Ammonite tells the story of acclaimed self-taught paleontologist Mary Anning, who works alone on the wild and brutal Southern English coastline of Lyme Regis in the 1840s. The days of her famed discoveries behind her, she now hunts for common fossils to sell to rich tourists to support herself and her ailing widowed mother. When one such tourist, Roderick Murchison, arrives in Lyme on the first leg of a European tour, he entrusts Mary with the care of his young wife Charlotte, who is recuperating from a personal tragedy. Mary, whose life is a daily struggle on the poverty line, cannot afford to turn him down but, proud and relentlessly passionate about her work, she clashes with her unwanted guest. They are two women from utterly different worlds. Yet despite the chasm between their social spheres and personalities, Mary and Charlotte discover they can each offer what the other has been searching for: the realization that they are not alone. It is the beginning of a passionate and all-consuming love affair that will defy all social bounds and alter the course of both lives irrevocably.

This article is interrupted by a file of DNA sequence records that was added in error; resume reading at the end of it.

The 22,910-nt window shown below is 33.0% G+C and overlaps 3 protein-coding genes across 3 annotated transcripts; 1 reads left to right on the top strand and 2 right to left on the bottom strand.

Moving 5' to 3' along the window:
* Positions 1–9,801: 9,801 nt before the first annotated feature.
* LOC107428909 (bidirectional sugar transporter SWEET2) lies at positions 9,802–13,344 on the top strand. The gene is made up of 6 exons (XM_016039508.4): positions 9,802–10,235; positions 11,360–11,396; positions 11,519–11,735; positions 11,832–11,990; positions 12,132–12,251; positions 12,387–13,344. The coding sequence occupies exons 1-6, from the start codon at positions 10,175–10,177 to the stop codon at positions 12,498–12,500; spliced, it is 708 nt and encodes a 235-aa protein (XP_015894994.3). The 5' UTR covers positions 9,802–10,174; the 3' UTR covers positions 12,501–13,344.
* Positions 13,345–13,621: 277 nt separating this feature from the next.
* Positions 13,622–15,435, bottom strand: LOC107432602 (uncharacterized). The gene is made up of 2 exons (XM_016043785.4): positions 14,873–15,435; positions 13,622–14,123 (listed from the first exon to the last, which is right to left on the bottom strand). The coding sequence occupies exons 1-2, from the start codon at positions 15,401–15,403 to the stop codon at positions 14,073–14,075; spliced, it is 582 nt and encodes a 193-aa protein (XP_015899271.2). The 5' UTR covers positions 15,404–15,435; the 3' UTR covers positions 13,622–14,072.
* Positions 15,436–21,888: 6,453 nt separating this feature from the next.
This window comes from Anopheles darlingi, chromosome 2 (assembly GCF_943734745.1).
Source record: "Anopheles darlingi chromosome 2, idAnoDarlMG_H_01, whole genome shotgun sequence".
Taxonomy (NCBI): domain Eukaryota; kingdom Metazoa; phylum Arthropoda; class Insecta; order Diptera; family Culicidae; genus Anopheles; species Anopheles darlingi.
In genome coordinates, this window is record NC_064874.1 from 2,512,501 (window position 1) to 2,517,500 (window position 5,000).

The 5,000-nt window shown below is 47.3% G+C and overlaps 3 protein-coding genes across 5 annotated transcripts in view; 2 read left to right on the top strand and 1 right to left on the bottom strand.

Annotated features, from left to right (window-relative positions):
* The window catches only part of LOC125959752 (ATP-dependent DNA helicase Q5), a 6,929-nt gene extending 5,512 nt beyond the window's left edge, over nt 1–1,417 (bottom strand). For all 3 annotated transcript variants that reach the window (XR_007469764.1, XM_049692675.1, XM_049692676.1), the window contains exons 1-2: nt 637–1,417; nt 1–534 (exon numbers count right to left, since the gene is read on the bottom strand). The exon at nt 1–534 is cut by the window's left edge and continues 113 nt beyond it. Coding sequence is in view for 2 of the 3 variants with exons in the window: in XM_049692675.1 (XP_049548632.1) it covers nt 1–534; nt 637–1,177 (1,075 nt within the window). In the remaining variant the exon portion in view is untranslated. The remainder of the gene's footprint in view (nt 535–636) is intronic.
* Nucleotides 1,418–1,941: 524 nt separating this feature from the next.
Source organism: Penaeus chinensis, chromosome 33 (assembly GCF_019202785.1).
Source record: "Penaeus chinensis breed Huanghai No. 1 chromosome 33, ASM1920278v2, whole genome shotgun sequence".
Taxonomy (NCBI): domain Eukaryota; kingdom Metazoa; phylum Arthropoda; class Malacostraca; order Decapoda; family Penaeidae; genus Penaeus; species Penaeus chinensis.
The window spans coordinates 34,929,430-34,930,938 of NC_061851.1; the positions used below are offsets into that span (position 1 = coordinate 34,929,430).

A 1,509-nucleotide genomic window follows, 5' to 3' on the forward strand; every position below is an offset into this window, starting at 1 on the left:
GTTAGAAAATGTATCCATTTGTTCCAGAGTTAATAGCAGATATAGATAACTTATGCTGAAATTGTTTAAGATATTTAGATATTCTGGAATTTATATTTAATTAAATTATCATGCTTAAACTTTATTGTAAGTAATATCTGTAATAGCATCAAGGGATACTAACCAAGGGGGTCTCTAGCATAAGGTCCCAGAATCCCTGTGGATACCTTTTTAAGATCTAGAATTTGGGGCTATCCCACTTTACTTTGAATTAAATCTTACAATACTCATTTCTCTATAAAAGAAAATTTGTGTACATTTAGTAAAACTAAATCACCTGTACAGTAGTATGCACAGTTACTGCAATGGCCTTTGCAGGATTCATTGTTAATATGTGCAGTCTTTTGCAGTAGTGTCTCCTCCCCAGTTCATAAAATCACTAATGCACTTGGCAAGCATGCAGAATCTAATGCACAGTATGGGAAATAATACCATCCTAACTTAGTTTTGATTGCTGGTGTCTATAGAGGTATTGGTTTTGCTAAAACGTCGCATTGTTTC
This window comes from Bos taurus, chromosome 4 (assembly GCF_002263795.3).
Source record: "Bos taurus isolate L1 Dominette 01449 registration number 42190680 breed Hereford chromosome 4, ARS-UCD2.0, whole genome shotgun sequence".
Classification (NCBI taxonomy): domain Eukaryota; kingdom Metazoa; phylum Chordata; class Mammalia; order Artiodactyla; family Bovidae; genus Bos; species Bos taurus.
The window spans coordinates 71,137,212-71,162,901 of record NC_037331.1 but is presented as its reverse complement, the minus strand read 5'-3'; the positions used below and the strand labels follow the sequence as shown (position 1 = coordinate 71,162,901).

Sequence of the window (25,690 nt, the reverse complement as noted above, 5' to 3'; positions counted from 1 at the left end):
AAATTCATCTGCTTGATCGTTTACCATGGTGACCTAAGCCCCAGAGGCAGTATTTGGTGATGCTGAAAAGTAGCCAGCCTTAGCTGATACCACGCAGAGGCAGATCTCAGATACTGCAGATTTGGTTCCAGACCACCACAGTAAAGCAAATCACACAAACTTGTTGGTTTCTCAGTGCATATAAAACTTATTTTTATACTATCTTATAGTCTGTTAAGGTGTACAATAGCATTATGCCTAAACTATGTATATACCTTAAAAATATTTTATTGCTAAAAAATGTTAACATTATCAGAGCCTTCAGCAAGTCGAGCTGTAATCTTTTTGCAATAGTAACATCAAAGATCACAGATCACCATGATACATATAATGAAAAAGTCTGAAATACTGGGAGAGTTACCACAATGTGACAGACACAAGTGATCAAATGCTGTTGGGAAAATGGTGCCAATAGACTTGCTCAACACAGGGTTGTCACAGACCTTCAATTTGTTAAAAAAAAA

Directed by Francis Lee and starring Kate Winslet and Saoirse Ronan, Ammonite features a beautiful piano-driven score written by by Dustin O’Halloran and Volker Bertelmann (aka Hauschka), who previously teamed on the Academy® Award, BAFTA, and Golden Globe® Award-nominated score for 2016’s Lion, A Christmas Carol and more. NEON will open the film in select theaters on Friday, November 13.
Of the soundtrack, composers O’Halloran and Bertelmann say, “Writing music for Ammonite was a smooth and natural process. We already knew from director Francis Lee’s previous work this would be a score full of emotion and restraint. Because the film is a period piece, it also meant finding a tone and instrumentation that would work in this world. The overall length of music recorded is somewhat shorter than our other scores; therefore, we used many natural sounds, so when the pieces arrive, it feels meaningful. We decided for a small chamber group of strings and piano as our palette and worked from there. Francis’s original idea was to find a single piece of music playing in parts and come to a full suite at the end. In some ways, this was how we approached it, save for a few moments of score specific to the scene. We found the strong acting that both Kate and Saoirse brought meant we needed to offer space, and try not to overstep. The last piece of music in the film, during the museum scene, represented a full understanding of the emotions that played out between the two characters.”